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Latitude: 33° 48'N
Longitude: 62° 35'W
Wind Direction: SW
Wind Speed: 16 Knots
Sea State: 3
Sea Temperature: 74°F (23.3°C)
Swell(s) Height: 6 Foot
Barometric Pressure: 1023.5 MB
Oriental chunky chicken salad roll
Jamaican Jerk pork with Ire sauce
Boulangere potatoes (in rich beef stock)
Peas and carrots
New England red potato salad
Roast lamb leg with pan gravy
Baked halibut filet with remoulade sauce
Roasted red potatoes
Snow peas, cauliflower, carrots and leeks
Vanilla ice cream and homemade cookies
The right words
June 7, 2003
By Joe Appel
It's difficult to describe the feeling of
being on a ship for 3 weeks. Often the harder you search for
the right words, the farther you get from the feeling. A good,
if obvious, place to start is: It's unlike the feeling of being
on land. After that it gets more complicated.
But no matter what a person does on a ship - cook meals, fix electronics, conduct
scientific investigations - we all share the feeling of being here. In the past
couple of weeks I've overheard comments that - without trying - sum up that feeling,
in one way or another. The "without trying" part is important: usually you only
get at the truth when you come at it from a weird angle.
So here are a few of these comments, and a
little bit of how they've helped me understand what it's like
to be here.
First of all, at sea "normal" schedules go out the window. There's almost as
much going on in the middle of the night as there is in the middle of the day.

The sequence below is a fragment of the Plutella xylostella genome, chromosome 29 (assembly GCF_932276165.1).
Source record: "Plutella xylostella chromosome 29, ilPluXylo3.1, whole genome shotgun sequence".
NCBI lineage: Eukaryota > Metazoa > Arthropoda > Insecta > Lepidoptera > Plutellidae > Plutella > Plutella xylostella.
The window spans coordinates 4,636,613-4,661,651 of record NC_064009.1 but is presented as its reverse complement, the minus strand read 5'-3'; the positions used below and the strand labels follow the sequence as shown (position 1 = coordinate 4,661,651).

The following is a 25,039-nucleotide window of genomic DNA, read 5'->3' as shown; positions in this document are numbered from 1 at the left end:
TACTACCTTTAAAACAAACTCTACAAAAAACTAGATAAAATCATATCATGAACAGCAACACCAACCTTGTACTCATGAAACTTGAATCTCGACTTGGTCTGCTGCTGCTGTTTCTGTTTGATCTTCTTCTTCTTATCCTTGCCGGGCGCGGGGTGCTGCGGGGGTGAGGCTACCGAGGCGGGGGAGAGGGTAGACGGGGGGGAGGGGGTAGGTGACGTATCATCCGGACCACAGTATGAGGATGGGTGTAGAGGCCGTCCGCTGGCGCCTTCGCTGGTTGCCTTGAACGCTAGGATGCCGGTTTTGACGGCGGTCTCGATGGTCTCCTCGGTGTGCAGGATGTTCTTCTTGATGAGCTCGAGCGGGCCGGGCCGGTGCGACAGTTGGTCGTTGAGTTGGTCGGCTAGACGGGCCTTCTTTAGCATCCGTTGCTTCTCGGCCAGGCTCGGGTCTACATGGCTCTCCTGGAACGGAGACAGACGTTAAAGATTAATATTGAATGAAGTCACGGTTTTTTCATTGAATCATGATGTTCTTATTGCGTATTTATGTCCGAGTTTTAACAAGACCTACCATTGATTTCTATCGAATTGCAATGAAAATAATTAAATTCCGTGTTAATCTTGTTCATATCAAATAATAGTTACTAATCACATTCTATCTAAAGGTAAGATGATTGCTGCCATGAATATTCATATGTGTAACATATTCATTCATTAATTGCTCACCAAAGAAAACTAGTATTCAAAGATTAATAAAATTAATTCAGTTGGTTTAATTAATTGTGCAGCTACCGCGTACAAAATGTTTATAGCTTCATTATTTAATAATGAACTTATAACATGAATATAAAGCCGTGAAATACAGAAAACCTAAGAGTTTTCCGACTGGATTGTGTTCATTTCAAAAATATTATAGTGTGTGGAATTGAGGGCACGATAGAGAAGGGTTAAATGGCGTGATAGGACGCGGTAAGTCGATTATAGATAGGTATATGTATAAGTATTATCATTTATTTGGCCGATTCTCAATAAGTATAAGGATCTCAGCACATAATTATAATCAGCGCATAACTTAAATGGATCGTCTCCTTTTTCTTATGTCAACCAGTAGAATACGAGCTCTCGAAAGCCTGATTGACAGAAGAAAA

Especially for some of the most dedicated scientists, sleep becomes a secondary
concern. You lie down when you're done, and that's rare so you rarely lie down.
I mentioned to biologist Tim Shank one night at around 2 a.m. that I hadn't ever
seen him go off to sleep.
His response gives us our first quotation for this story: "It's a cruise, man.
Sleep when you get home."
Yeah, the scientists are weird. Especially when Alvin comes up from a
dive, they go nuts. Crowding around the sub's collection basket to see what came
up from the deep, nothing in that moment is more important than some bizarre
sea creatures, most of them dead.
The scientists have turned into obsessive creatures -- half-human and half--,
well, let's let Expedition Leader Pat Hickey fill in the blanks:
"Here they come, the scientists, doing their vulture impersonations."
My favorite moments on the ship are the quiet ones. Granted there aren't many
of these, but it's nice to take a few moments to stand in a corner of the deck
and watch the water. For more than a few of us, the best way to do this is while
holding a fishing rod.
Unfortunately, in this area of the North Atlantic, there aren't many fish. So
you stand there, lazily casting your line. You've pretty much given up hope of
catching anything. You hear that quiet. You take in how big it all is.
You watch the water. You watch the clouds. You watch the sun setting or the moon
rising or both. It's beautiful, precious.
Unless you don't get fishing. Then, like 2nd Mate P.J. Leonard, your perspective's
a little different and you come up with a comment like this:
"There's a fine line between fishing and standing there like an idiot."
The drama of the ocean is especially vibrant after a storm. You've survived the
queasy feeling in your stomach and the getting knocked around. You come out on
deck and the swells are still rising and falling. The clouds break up and the
sun pokes through them.
I was glued to this scene when I first witnessed it. But I'm a sea rookie. I
wondered if the guys who have done this for years remain as amazed by it all
as I am, so I asked oiler Mike Spruill.
He didn't even pause when he responded: "When the ocean gods are angry, it's
That, to me, pretty much said it all.
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